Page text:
Professor Judy Wajcman
Judy Wajcman is the Anthony Giddens Professor of Sociology at the London School of Economics and Political Science.
This workshop will bring together leading researchers on the mobile phone to assess the state of the art and to explore future research agendas. While research on the mobile phone is proliferating, it is not systematically linked with research on the Internet. Given the increasing overlap between cellular telephones and Internet delivery, this is an opportune time to consider the issues raised by wireless ICTs that afford continual availability and mobility. The workshop will explore the links as well as differences between the fields of Internet and mobile phone research, and ask whether the convergence of these technologies poses new issues for social theory.
As the relationship between different ICTs is being reconfigured, so too is the divide between the historically separate spheres of work and home life. Engaging with this important social trend, the workshop will consider how portable ICTs, such as the mobile phone, are affecting the way people negotiate everyday life. Key questions include: Does the mobile phone facilitate family and work micro coordination, by increasing the flexibility of arrangements, including between spouses and across generations? Or is it enabling work intensification and extended working hours? How are mobile technologies shaping people’s experience of time? Are they transforming the way time is perceived, used, managed, and disciplined?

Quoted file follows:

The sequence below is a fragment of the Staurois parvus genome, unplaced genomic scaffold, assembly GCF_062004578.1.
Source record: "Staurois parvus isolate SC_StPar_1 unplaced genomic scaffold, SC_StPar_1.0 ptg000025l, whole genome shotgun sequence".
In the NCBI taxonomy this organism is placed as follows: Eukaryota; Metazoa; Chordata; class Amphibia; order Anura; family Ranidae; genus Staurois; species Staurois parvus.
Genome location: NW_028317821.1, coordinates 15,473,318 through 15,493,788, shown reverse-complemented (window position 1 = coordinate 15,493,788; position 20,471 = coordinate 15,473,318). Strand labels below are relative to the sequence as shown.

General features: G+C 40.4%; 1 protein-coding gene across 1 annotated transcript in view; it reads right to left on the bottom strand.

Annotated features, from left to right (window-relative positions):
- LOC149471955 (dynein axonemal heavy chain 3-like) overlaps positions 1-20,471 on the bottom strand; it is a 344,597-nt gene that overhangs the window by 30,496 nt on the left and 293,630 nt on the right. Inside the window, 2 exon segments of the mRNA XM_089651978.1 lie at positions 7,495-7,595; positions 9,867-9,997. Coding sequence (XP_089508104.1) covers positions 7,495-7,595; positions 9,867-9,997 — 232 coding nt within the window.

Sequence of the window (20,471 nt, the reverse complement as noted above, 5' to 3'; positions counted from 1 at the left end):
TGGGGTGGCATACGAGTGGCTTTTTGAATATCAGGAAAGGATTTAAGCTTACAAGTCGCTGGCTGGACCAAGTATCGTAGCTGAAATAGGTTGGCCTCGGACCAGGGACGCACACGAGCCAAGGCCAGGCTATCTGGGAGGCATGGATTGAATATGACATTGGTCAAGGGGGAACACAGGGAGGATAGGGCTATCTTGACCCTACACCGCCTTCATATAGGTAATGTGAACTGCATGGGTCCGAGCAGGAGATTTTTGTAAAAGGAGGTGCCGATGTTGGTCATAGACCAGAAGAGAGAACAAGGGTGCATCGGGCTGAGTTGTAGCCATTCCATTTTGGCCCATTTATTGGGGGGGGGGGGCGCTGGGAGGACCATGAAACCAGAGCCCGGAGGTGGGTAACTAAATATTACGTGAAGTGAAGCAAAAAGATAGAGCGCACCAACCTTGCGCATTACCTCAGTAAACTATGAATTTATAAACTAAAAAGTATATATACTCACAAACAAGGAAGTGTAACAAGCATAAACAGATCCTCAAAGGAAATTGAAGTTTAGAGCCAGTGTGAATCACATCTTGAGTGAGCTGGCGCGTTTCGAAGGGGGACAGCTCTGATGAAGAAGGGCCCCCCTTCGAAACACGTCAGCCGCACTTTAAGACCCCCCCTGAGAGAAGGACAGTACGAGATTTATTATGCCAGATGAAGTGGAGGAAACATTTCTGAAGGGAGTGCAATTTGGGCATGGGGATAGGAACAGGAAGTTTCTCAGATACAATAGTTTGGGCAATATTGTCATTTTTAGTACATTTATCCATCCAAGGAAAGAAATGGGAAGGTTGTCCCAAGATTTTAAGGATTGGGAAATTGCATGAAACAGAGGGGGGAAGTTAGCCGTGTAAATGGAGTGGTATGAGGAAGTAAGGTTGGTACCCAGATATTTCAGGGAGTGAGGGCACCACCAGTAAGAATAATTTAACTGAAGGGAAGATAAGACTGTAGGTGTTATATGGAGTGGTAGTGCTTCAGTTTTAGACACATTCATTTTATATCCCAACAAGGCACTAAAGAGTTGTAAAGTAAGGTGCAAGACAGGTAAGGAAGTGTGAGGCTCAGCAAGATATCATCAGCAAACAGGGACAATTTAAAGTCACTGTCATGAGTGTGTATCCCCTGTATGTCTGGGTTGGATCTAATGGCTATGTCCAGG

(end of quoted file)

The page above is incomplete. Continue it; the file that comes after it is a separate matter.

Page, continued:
The workshop reflects the OII’s distinctive focus on understanding the social dynamics shaping, and being shaped by, the ICTs. It will concentrate on two main themes:
To elaborate these themes, the workshop will explore questions such as:
Rather than necessarily seeking formal papers, we are asking the invitees to make a short presentation about their own research and how it might address the themes of the workshop. This is an opportunity to reflect on whether research on mobile or mediated communication practices constitutes a distinct research field, and how it relates to disciplinary boundaries between sociology, science and technology studies, and new media /cultural theory.